There's just something about poetry - it can say so much and yet so little at the same time. It is blatant, to the point, and metaphorical. It is a complex and yet beautifully simple form of art.
I adore poetry and yet it is not something that I frequently read. But with a snowstorm heading towards my town, the fireplace roaring, and coffee in hand (yes, at 10:30 PM), I've fallen into a poetry kind of mood.
I still have my Introduction to Poetry 101 textbook from university. Post-it notes jut out between the covers, the spine is creased, pages have fallen out, and it has seen a few good highlighters. And my favourite poem within the anthology? Let's just say it looks well-loved... I never said I was kind to my books.
Written in 1557 by Sir Thomas Wyatt, "Whoso List to Hunt" is one of my favourite pieces of poetry. I remember reading Wyatt's work for the first time when I was seventeen... The poem combines my love for literature, Europe, and history all within beautiful prose. I was instantly hooked.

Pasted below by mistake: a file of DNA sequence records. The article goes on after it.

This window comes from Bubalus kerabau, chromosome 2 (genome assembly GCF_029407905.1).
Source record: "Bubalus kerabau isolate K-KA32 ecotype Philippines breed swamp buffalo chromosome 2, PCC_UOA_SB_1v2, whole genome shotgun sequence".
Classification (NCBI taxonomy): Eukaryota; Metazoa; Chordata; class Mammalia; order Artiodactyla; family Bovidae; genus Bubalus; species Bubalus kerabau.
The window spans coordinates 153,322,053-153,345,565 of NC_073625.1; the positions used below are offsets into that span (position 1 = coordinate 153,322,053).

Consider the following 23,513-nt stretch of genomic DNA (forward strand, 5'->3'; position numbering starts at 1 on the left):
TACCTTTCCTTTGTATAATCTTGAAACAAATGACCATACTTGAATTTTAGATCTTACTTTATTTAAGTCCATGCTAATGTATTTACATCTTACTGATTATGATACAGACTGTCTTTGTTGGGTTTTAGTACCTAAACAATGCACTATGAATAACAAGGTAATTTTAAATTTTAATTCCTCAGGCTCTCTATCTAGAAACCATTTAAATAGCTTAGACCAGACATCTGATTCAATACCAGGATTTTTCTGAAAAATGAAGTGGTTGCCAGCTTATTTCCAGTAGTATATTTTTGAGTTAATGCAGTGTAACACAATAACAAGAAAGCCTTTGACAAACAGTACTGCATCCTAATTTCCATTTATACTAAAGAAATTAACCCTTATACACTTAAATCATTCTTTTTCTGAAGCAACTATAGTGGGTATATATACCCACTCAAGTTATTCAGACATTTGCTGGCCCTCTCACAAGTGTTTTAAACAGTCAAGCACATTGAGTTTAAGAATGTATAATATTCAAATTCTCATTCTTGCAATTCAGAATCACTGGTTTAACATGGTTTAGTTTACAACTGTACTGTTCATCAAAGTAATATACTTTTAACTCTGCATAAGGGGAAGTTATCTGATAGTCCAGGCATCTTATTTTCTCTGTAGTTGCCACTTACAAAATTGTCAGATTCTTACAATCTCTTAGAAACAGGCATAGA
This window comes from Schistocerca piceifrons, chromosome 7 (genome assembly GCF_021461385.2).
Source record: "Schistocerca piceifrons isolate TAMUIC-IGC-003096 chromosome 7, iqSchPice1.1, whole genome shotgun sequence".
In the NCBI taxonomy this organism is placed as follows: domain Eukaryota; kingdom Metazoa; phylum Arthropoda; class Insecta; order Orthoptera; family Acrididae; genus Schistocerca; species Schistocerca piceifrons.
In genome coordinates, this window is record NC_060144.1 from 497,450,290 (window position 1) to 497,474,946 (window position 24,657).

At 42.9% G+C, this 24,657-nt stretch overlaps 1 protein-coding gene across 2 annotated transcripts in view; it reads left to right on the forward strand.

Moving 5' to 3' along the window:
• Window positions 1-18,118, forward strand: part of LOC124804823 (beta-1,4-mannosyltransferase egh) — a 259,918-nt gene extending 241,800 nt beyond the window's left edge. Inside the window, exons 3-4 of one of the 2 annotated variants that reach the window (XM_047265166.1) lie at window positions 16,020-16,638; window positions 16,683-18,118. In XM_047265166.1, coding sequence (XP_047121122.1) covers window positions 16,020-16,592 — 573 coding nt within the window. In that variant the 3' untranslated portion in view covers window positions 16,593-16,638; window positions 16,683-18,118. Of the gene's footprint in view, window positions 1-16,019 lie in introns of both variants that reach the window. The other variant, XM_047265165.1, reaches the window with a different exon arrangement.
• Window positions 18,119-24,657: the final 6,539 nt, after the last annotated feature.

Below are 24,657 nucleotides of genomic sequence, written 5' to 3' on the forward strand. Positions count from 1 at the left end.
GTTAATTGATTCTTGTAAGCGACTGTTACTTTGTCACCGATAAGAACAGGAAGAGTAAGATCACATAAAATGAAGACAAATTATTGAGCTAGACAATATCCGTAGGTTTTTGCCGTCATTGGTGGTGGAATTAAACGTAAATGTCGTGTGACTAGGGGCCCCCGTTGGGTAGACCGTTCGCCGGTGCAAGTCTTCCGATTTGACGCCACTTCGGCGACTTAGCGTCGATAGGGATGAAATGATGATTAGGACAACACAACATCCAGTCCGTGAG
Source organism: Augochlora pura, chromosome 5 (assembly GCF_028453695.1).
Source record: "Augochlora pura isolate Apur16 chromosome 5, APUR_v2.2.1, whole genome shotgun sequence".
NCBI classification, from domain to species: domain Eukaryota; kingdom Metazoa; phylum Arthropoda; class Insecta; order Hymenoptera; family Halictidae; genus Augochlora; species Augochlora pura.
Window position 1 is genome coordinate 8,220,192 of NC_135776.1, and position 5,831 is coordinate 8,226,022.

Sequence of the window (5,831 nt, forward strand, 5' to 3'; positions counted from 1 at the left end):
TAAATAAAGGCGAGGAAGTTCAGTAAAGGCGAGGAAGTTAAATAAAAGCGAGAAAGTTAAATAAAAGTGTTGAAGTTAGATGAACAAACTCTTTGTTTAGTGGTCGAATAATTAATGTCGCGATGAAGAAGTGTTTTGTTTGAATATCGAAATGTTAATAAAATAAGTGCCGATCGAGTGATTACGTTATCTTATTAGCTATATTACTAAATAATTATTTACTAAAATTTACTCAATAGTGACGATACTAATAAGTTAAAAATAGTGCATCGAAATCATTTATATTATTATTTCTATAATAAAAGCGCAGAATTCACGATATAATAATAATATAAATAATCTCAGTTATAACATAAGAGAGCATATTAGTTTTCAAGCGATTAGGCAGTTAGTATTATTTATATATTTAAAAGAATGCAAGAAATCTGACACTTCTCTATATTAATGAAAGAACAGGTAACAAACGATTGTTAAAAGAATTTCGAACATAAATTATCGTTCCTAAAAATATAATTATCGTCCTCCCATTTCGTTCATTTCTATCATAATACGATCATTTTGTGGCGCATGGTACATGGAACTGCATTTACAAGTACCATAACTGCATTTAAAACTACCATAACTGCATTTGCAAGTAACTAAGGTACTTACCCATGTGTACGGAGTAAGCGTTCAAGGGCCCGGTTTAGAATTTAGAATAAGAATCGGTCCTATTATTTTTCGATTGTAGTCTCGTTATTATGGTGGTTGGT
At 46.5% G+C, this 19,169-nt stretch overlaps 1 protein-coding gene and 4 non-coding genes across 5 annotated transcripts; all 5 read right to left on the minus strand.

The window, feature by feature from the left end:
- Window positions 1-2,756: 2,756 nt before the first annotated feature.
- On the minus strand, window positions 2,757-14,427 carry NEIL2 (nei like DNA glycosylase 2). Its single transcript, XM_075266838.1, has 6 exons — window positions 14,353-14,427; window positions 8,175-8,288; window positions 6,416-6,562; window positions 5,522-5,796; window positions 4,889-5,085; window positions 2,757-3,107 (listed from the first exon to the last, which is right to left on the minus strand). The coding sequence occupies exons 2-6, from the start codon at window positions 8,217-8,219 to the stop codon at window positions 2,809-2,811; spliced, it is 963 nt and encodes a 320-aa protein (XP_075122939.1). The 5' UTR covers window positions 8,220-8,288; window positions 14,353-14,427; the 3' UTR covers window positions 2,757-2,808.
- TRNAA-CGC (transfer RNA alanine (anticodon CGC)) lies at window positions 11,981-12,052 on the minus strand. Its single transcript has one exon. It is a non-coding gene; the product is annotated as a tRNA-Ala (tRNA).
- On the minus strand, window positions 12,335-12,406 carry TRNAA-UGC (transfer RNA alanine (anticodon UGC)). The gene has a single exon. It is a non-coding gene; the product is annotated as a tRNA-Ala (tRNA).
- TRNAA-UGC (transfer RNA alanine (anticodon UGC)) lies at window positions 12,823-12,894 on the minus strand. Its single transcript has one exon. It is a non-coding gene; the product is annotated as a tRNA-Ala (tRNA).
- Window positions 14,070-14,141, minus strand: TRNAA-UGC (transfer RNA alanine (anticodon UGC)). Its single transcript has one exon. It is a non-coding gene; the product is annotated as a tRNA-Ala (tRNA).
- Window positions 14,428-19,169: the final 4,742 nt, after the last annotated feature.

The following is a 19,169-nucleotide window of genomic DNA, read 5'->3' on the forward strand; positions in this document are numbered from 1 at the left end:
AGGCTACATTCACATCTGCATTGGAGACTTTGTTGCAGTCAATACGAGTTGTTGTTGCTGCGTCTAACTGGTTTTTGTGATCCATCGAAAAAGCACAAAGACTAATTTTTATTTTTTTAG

What is "Whoso List to Hunt"? It is an echo of an historical time era. It is unrequited love. It is a classic and, above all, a haunting tale.
"Whoso List To Hunt" -- Sir Thomas Wyatt, 1557
100 Great Poets of the English Language (Gioia, p 18)
Whoso list to hunt, I know where is an hind,
But as for me, alas, I may no more;
The vain travail hath wearied me so sore,
I am of them that farthest cometh behind.
Yet may I by no means my wearied mind
Draw from the deer, but as she fleeth afore
Fainting I follow; I leave off therefore,
Since in a net I seek to hold the wind.
Who list her hunt, I put him out of doubt,
As well as I may spend his time in vain.
And graven with diamonds in letters plain,
There is written, her fair neck round about,
"Noli me tangere, for Caesar's I am,
And wild for to hold, though I seem tame."